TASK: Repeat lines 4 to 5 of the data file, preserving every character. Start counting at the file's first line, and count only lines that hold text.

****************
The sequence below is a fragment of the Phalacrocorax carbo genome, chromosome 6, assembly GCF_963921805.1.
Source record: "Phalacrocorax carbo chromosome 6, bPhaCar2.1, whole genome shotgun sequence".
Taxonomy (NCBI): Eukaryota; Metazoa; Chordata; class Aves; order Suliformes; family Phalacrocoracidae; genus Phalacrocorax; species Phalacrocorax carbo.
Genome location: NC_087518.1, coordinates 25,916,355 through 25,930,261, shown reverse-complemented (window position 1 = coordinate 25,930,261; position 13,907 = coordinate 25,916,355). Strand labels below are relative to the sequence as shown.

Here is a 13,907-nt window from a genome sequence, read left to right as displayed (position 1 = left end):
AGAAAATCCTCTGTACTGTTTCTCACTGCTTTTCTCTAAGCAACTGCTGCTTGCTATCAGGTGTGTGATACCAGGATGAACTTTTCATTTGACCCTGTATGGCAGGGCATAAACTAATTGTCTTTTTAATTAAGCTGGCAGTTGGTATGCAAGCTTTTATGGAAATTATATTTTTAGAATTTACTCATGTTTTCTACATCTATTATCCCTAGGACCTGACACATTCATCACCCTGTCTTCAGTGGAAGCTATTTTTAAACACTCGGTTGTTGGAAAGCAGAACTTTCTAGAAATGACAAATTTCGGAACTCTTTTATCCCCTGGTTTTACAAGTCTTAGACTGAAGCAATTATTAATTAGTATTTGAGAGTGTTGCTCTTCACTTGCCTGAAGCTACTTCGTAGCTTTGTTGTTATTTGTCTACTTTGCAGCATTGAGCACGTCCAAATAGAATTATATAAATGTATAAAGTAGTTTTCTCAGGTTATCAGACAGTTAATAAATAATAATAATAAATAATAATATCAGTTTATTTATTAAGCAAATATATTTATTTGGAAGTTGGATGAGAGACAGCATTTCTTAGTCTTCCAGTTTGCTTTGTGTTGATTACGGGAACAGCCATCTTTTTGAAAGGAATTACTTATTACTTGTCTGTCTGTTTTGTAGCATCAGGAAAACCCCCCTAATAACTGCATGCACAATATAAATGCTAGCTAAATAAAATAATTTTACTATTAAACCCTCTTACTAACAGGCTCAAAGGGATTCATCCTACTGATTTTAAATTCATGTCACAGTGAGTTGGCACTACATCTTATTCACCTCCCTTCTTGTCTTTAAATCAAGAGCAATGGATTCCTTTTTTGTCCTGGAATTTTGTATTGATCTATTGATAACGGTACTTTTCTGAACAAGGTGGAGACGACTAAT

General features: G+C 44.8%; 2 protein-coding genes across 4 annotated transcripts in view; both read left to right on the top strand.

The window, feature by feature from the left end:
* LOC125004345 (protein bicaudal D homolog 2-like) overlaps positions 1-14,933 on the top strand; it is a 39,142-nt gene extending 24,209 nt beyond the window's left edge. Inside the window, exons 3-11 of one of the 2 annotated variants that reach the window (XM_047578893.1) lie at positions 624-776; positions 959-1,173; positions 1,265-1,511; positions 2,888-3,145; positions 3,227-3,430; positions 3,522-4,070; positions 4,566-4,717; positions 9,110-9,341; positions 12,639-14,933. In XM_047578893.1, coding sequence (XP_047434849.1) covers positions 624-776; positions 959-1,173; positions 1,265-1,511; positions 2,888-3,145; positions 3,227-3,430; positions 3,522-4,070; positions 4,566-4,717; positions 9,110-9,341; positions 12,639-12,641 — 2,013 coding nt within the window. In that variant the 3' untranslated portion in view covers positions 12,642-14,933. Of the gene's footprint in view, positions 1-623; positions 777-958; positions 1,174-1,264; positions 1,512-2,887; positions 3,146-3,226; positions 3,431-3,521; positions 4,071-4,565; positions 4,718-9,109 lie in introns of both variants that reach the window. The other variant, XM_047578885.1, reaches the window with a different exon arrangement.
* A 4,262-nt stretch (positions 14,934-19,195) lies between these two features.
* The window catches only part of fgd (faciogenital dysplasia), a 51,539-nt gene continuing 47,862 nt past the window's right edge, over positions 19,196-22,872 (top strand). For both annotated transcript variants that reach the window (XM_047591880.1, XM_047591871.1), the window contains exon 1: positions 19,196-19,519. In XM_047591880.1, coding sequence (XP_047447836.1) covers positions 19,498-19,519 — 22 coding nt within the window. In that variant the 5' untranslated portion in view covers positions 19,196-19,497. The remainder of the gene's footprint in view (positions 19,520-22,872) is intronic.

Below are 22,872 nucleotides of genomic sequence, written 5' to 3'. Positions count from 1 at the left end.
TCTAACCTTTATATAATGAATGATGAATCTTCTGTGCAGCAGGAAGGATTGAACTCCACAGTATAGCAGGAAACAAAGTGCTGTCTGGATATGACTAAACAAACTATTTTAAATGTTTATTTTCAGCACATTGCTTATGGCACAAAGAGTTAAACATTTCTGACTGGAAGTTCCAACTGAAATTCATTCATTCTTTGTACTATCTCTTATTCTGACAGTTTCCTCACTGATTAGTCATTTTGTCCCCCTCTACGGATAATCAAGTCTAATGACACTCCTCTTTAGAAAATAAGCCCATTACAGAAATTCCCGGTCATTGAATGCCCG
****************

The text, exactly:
Genome location: NC_087518.1, coordinates 25,916,355 through 25,930,261, shown reverse-complemented (window position 1 = coordinate 25,930,261; position 13,907 = coordinate 25,916,355). Strand labels below are relative to the sequence as shown.

Here is a 13,907-nt window from a genome sequence, read left to right as displayed (position 1 = left end):